Beware, if you have written zero documentation so far, and you are in a workplace where zero documentation has ever been written (let alone successfully read), then there is every chance that the documentation you do write will be of a very poor standard and completely ineffective for its purpose.

Technical writing is a skill that most do not possess. Educators and academics - experts on documenting and reproducing knowledge of complicated areas of study - are experienced professionals in their own right.

Once written material exceeds the volume of a long slideshow, or a short article or memorandum, real authorship is required.

There is also very often a risk that the system you want to document has already gone beyond what can be coherently explained to others.

Sometimes, the conceptual weight of a system that has withstood alterations in design, far exceeds the volume of code, and it would be easier to simplify the code and purge historical remnants, than to fully explain that history and all the transitional logic.

One person, working without ever having to explain themselves or reproduce their own knowledge, and supervising their creation constantly for years on end, whose every detail they have devised, can build an edifice of far greater subtlety and complexity than can ever be properly handed over to another person.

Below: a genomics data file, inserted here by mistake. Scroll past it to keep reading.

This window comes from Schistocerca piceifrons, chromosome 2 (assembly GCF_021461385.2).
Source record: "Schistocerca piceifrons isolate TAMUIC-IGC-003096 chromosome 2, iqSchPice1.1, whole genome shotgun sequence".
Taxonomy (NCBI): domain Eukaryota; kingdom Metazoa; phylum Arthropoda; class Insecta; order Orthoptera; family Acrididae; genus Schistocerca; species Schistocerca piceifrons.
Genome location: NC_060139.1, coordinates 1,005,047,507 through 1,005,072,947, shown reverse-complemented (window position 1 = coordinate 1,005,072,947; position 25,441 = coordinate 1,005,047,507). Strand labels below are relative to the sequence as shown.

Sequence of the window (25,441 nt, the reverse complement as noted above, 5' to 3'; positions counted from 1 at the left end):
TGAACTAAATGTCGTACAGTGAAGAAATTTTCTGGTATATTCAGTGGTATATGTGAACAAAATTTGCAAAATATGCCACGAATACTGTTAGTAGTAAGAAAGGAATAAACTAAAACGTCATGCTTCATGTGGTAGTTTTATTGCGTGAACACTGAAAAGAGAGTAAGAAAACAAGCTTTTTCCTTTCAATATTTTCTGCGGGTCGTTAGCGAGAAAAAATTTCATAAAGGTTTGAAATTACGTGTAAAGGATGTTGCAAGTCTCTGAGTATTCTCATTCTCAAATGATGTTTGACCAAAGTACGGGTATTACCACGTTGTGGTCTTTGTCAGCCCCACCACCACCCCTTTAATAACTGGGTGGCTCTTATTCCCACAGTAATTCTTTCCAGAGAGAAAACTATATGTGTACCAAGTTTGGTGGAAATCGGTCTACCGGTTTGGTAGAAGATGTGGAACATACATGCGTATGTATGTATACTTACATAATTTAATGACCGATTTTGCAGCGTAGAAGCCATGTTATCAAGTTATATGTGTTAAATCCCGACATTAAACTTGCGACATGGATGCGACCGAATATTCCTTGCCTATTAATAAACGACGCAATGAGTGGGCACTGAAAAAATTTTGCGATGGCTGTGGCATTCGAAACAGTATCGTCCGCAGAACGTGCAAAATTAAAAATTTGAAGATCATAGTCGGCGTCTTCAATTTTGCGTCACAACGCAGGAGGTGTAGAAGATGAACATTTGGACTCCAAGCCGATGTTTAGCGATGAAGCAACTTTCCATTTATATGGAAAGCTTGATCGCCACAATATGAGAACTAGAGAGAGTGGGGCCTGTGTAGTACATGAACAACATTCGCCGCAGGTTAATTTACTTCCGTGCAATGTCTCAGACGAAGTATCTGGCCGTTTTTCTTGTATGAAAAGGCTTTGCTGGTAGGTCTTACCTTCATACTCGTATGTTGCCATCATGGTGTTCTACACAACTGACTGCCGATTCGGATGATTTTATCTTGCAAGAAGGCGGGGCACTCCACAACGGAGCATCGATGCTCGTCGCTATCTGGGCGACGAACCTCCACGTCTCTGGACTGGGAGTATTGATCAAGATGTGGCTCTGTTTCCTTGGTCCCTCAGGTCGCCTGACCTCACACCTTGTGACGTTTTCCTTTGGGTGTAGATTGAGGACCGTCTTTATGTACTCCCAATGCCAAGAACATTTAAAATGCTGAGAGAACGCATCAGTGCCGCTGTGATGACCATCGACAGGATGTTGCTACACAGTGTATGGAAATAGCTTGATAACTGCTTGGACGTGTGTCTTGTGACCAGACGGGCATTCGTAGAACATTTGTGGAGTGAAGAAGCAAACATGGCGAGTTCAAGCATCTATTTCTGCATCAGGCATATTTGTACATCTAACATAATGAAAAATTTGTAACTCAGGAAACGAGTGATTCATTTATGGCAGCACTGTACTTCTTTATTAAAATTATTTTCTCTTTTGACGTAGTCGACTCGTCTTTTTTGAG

The edifice will simply not contain the modularity, the regularity, and the refactorings, that would have been necessary in a team-built effort of similar functionality and complexity.

It will also probably take certain aspects to the extremes of the strengths and weaknesses of your own mind and the finest details of your own changing understandings and obsessions over the years, without ever having had to concede in the slightest to the different profile of someone else's mind coming to the problems afresh.